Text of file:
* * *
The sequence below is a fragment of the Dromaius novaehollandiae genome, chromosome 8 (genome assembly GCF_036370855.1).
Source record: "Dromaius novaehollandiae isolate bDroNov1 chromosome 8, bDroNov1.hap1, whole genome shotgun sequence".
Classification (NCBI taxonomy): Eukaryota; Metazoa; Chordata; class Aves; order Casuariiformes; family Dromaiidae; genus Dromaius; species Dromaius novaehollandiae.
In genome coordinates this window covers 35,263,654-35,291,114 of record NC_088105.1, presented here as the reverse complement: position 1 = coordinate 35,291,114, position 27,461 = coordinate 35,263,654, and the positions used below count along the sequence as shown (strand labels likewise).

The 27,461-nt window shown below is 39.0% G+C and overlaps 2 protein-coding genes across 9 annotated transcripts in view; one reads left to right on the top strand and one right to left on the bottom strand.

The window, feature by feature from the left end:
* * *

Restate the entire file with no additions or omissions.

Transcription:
The sequence below is a fragment of the Dromaius novaehollandiae genome, chromosome 8 (genome assembly GCF_036370855.1).
Source record: "Dromaius novaehollandiae isolate bDroNov1 chromosome 8, bDroNov1.hap1, whole genome shotgun sequence".
Classification (NCBI taxonomy): Eukaryota; Metazoa; Chordata; class Aves; order Casuariiformes; family Dromaiidae; genus Dromaius; species Dromaius novaehollandiae.
In genome coordinates this window covers 35,263,654-35,291,114 of record NC_088105.1, presented here as the reverse complement: position 1 = coordinate 35,291,114, position 27,461 = coordinate 35,263,654, and the positions used below count along the sequence as shown (strand labels likewise).

The 27,461-nt window shown below is 39.0% G+C and overlaps 2 protein-coding genes across 9 annotated transcripts in view; one reads left to right on the top strand and one right to left on the bottom strand.

The window, feature by feature from the left end: